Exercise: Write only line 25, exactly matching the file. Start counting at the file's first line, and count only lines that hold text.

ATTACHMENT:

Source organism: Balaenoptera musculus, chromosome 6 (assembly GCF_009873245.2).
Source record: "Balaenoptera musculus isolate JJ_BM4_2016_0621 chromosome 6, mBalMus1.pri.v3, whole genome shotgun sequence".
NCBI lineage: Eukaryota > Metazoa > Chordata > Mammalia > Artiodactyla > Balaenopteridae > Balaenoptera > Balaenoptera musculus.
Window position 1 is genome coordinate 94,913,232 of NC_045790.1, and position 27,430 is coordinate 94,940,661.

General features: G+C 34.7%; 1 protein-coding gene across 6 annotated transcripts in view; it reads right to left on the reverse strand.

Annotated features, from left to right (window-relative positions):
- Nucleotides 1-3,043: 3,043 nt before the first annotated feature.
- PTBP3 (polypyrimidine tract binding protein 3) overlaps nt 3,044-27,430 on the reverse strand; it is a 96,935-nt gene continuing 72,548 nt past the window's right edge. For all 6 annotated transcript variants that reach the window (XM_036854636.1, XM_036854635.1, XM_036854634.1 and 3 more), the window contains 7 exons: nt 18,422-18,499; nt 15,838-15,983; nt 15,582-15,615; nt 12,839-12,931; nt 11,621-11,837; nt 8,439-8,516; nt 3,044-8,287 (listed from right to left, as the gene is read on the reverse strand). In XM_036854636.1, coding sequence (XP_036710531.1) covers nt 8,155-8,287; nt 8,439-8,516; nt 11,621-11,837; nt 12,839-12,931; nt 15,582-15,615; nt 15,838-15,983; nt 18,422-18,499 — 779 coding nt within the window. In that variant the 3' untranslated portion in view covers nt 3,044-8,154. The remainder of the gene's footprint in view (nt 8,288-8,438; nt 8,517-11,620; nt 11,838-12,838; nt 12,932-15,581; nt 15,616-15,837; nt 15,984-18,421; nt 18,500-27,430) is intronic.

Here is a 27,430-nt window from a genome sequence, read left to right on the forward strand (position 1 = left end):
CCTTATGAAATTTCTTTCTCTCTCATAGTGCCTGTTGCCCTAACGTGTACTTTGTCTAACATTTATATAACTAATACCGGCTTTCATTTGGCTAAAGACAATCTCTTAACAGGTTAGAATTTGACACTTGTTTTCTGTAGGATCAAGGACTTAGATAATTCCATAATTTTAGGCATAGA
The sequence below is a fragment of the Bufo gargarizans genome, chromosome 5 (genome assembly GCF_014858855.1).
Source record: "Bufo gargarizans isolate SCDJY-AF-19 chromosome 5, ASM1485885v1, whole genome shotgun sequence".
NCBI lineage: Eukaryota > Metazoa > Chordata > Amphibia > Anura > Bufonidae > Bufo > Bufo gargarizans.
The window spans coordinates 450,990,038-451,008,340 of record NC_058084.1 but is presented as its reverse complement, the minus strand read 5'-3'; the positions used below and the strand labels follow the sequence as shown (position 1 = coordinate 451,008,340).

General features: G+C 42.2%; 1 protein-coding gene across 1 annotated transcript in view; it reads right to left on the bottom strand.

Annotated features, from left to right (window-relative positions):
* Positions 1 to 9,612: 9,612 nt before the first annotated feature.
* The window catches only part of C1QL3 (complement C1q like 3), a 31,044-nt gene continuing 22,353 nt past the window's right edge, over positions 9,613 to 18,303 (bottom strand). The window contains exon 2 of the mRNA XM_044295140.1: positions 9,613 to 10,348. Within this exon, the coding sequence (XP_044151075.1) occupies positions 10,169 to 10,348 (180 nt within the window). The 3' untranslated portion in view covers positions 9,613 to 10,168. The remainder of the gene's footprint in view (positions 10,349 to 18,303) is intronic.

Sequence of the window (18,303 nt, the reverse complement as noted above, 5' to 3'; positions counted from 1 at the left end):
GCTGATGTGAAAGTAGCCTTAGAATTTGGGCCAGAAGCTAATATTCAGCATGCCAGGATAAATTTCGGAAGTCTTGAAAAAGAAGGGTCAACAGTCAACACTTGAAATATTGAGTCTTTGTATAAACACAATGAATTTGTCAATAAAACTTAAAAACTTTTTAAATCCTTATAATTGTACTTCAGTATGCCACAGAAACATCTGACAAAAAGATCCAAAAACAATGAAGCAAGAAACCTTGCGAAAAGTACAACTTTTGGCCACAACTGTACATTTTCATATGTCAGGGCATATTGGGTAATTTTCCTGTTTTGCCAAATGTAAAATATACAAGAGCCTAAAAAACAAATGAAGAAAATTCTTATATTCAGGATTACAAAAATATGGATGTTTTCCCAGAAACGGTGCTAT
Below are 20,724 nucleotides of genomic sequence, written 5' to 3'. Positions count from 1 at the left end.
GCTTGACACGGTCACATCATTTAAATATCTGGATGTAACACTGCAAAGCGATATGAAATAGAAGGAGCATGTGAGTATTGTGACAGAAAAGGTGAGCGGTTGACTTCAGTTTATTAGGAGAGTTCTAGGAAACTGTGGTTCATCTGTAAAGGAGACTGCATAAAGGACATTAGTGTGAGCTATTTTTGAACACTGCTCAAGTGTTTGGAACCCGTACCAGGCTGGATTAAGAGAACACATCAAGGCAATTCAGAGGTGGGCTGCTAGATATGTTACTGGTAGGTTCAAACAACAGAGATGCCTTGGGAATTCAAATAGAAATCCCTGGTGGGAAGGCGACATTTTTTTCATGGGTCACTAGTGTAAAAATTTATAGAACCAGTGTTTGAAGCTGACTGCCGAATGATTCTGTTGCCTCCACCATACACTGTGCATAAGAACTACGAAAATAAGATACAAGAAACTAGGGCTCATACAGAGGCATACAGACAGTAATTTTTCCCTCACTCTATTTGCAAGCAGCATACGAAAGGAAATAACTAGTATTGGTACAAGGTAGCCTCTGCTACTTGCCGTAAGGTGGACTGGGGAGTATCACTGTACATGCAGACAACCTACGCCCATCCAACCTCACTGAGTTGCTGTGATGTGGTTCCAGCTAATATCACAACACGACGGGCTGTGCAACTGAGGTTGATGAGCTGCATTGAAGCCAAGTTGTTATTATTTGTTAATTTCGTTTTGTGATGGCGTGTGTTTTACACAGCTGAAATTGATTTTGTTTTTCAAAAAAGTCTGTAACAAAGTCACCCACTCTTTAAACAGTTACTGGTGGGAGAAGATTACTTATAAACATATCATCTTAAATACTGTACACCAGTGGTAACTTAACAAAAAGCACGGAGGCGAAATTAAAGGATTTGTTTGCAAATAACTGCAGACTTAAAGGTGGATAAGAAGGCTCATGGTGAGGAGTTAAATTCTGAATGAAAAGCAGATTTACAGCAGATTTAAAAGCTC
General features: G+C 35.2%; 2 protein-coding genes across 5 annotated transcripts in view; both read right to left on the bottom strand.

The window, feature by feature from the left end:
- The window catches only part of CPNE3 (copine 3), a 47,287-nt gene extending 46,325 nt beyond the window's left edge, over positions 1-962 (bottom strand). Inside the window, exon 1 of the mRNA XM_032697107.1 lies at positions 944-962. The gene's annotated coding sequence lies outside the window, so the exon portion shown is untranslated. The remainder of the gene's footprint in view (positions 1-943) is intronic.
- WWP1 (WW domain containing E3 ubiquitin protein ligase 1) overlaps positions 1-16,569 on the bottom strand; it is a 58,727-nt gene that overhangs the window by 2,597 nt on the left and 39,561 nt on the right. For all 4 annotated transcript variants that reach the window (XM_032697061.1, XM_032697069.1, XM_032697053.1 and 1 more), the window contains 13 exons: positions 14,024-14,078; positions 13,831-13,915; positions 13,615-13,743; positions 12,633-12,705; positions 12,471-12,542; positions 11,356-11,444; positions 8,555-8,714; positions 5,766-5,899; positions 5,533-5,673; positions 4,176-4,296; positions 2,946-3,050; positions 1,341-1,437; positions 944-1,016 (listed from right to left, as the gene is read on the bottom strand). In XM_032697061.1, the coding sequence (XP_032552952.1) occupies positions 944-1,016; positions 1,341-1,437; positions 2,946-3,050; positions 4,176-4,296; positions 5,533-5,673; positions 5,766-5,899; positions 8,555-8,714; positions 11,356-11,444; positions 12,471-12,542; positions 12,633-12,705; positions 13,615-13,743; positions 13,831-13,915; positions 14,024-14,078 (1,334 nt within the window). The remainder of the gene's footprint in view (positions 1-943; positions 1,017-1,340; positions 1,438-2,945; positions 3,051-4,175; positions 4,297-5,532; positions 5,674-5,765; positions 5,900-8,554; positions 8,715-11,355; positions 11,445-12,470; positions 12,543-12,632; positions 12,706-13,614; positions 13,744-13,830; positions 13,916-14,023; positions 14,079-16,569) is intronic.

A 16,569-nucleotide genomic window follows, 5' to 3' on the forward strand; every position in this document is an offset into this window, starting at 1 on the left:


- The window catches only part of CPNE3 (copine 3), a 47,287-nt gene extending 46,325 nt beyond the window's left edge, over positions 1-962 (bottom strand). Inside the window, exon 1 of the mRNA XM_032697107.1 lies at positions 944-962. The gene's annotated coding sequence lies outside the window, so the exon portion shown is untranslated. The remainder of the gene's footprint in view (positions 1-943) is intronic.